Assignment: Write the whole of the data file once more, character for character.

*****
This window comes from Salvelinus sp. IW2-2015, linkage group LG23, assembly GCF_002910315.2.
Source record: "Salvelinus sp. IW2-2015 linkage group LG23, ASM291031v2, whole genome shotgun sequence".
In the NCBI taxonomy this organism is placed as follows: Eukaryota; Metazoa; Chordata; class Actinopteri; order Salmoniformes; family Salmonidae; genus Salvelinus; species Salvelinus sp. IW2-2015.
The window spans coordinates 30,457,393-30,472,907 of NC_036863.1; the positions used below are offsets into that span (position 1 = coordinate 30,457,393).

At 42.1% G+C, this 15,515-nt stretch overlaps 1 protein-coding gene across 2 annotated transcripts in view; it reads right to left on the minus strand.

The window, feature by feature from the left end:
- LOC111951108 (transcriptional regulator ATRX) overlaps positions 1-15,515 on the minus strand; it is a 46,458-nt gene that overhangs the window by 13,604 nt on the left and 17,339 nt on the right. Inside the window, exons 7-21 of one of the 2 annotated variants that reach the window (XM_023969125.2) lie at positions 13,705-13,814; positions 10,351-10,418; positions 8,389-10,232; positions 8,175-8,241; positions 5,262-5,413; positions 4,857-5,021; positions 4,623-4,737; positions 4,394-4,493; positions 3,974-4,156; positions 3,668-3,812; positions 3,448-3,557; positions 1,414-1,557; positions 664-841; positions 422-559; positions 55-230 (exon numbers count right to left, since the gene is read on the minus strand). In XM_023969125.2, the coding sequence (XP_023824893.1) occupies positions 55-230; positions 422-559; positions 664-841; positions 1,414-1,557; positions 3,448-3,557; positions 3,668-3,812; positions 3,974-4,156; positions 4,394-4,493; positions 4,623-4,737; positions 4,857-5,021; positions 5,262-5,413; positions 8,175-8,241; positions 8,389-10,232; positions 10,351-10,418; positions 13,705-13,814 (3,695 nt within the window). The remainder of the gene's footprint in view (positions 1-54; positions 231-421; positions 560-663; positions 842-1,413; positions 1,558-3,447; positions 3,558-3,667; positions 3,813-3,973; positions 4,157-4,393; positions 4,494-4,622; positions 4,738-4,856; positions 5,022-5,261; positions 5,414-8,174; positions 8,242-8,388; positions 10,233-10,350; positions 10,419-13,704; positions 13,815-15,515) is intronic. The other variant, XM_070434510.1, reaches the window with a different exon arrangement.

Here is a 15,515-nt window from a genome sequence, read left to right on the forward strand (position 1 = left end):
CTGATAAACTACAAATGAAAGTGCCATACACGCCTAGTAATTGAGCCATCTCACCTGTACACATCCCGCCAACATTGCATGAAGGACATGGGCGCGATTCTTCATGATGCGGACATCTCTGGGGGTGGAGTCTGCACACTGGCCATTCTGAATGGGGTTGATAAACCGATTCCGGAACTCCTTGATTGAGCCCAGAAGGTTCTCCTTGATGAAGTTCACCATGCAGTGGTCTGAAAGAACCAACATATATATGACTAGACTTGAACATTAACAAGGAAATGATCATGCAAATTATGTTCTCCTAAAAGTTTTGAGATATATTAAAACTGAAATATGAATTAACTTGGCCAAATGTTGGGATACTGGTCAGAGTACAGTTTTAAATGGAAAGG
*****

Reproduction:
This window comes from Salvelinus sp. IW2-2015, linkage group LG23, assembly GCF_002910315.2.
Source record: "Salvelinus sp. IW2-2015 linkage group LG23, ASM291031v2, whole genome shotgun sequence".
In the NCBI taxonomy this organism is placed as follows: Eukaryota; Metazoa; Chordata; class Actinopteri; order Salmoniformes; family Salmonidae; genus Salvelinus; species Salvelinus sp. IW2-2015.
The window spans coordinates 30,457,393-30,472,907 of NC_036863.1; the positions used below are offsets into that span (position 1 = coordinate 30,457,393).

At 42.1% G+C, this 15,515-nt stretch overlaps 1 protein-coding gene across 2 annotated transcripts in view; it reads right to left on the minus strand.

The window, feature by feature from the left end:
- LOC111951108 (transcriptional regulator ATRX) overlaps positions 1-15,515 on the minus strand; it is a 46,458-nt gene that overhangs the window by 13,604 nt on the left and 17,339 nt on the right. Inside the window, exons 7-21 of one of the 2 annotated variants that reach the window (XM_023969125.2) lie at positions 13,705-13,814; positions 10,351-10,418; positions 8,389-10,232; positions 8,175-8,241; positions 5,262-5,413; positions 4,857-5,021; positions 4,623-4,737; positions 4,394-4,493; positions 3,974-4,156; positions 3,668-3,812; positions 3,448-3,557; positions 1,414-1,557; positions 664-841; positions 422-559; positions 55-230 (exon numbers count right to left, since the gene is read on the minus strand). In XM_023969125.2, the coding sequence (XP_023824893.1) occupies positions 55-230; positions 422-559; positions 664-841; positions 1,414-1,557; positions 3,448-3,557; positions 3,668-3,812; positions 3,974-4,156; positions 4,394-4,493; positions 4,623-4,737; positions 4,857-5,021; positions 5,262-5,413; positions 8,175-8,241; positions 8,389-10,232; positions 10,351-10,418; positions 13,705-13,814 (3,695 nt within the window). The remainder of the gene's footprint in view (positions 1-54; positions 231-421; positions 560-663; positions 842-1,413; positions 1,558-3,447; positions 3,558-3,667; positions 3,813-3,973; positions 4,157-4,393; positions 4,494-4,622; positions 4,738-4,856; positions 5,022-5,261; positions 5,414-8,174; positions 8,242-8,388; positions 10,233-10,350; positions 10,419-13,704; positions 13,815-15,515) is intronic. The other variant, XM_070434510.1, reaches the window with a different exon arrangement.

Here is a 15,515-nt window from a genome sequence, read left to right on the forward strand (position 1 = left end):
CTGATAAACTACAAATGAAAGTGCCATACACGCCTAGTAATTGAGCCATCTCACCTGTACACATCCCGCCAACATTGCATGAAGGACATGGGCGCGATTCTTCATGATGCGGACATCTCTGGGGGTGGAGTCTGCACACTGGCCATTCTGAATGGGGTTGATAAACCGATTCCGGAACTCCTTGATTGAGCCCAGAAGGTTCTCCTTGATGAAGTTCACCATGCAGTGGTCTGAAAGAACCAACATATATATGACTAGACTTGAACATTAACAAGGAAATGATCATGCAAATTATGTTCTCCTAAAAGTTTTGAGATATATTAAAACTGAAATATGAATTAACTTGGCCAAATGTTGGGATACTGGTCAGAGTACAGTTTTAAATGGAAAGG